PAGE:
Researchers have known that variants in a stretch of DNA on chromosome 21 confer an increased risk of developing cardiovascular disease and having a heart attack, but how such variants interact with the environment and the role that such interactions play in the development of heart disease have been unknown. Now, new findings suggest that a diet that includes generous amounts of raw fruits and vegetables may reduce that inherited risk. This finding is published online today in PLoS Medicine.
In the new work, an international team led by Canadian researchers from McGill University and McMaster University sequenced bits of the DNA of 8114 participants in the global multiethnic INTERHEART study (3820 who had experienced a nonfatal heart attack and 4294 controls). Specifically, they sequenced 4 genetic snippets—single nucleotide polymorphisms (SNPs) of the 9p21 region of chromosome 21, which had been previously linked with heart disease). In addition, the study participants (Europeans, South Asians, Chinese, Latin Americans, and Arabs) were asked about their dietary habits.
The researchers confirmed that certain variants in these 4 SNPs were associated with a substantially increased risk of heart attack. Further analysis revealed that the type of diet study participants consumed was associated with this risk. They found that having a risky genetic variant was strongly associated with heart attack in the group with the lowest “prudent diet” scores—meaning they consumed low amounts of fruits and vegetables; risk of heart attack also was elevated, but to a lesser extent, in those with more moderate consumption of these foods. In contrast, those with risky genetic variants who had the highest “prudent diet” scores (meaning they consumed high amounts of fruits and vegetables) had a protective effect against heart attack.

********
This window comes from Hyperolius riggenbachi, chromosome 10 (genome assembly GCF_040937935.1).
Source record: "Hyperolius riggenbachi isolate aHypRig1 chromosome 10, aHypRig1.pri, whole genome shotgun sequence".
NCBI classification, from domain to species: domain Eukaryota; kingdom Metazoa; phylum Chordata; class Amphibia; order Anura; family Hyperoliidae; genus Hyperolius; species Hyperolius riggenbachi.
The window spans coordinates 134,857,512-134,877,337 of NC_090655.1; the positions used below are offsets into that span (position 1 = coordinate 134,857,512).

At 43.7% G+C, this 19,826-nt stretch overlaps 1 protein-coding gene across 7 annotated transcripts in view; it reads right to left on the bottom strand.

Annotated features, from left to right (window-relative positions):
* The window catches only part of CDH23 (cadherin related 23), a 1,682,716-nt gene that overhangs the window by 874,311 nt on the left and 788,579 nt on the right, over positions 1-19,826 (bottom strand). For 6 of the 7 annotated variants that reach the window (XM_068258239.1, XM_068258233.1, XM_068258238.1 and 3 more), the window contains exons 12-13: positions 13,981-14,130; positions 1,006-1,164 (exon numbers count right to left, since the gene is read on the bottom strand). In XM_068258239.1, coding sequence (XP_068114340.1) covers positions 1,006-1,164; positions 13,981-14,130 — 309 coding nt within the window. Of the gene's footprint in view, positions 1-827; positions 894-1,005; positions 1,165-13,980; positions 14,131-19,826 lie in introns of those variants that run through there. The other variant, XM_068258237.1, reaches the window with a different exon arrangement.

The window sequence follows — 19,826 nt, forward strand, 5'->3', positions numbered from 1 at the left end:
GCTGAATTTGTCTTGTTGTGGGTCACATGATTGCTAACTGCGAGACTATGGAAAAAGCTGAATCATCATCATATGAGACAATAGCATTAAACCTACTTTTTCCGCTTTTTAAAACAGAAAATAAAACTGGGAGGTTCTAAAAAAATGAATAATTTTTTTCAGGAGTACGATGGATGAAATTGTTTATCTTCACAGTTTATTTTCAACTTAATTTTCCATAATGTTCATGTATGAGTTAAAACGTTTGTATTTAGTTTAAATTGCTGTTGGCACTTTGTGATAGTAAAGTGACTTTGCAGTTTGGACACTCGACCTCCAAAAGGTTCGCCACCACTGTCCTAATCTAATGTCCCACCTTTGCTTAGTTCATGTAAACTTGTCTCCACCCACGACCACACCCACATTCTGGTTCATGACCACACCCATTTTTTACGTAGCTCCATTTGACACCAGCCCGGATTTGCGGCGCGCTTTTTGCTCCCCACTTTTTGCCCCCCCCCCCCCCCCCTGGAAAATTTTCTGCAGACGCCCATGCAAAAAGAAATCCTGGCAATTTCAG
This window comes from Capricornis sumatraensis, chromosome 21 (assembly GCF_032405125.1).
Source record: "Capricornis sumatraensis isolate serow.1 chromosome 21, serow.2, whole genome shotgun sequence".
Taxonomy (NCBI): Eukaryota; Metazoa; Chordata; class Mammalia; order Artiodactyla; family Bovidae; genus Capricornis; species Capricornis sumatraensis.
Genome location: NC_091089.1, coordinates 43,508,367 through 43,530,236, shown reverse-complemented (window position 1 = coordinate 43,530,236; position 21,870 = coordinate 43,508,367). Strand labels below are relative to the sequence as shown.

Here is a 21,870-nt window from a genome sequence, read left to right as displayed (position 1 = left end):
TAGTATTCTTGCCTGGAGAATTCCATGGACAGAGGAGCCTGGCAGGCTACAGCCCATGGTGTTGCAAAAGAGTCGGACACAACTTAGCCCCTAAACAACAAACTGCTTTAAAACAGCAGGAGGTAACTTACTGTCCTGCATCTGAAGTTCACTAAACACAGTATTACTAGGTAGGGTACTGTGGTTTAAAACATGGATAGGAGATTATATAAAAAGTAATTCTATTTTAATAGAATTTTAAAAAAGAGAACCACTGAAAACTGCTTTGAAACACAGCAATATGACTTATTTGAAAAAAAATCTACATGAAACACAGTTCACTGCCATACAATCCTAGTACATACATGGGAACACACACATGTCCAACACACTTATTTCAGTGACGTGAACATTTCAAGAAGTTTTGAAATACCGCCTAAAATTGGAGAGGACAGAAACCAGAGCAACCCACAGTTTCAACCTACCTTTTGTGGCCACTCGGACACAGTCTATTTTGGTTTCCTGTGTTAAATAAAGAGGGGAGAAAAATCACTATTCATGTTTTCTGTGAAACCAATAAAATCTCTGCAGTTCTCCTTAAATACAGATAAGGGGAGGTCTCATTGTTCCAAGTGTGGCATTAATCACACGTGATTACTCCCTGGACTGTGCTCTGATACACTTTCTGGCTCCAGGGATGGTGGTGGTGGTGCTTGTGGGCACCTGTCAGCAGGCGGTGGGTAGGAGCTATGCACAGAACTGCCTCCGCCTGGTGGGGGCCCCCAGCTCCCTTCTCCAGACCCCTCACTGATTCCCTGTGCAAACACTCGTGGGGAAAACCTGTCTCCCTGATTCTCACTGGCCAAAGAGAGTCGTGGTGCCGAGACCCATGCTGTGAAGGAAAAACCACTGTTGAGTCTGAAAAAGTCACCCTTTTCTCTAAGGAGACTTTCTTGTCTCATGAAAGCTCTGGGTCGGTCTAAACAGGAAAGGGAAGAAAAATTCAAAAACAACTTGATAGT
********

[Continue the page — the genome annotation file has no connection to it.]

The researchers also analyzed data from the prospective FINRISK study of 19 129 individuals in Finland, and found a similar association between the gene variant and dietary habits.
While needing to be confirmed in more robust studies, the findings should further the understanding of the underlying biology and pathophysiology of cardiovascular disease and could perhaps be useful in improving cardiovascular disease risk stratification that may reduce heart attacks, the researchers said.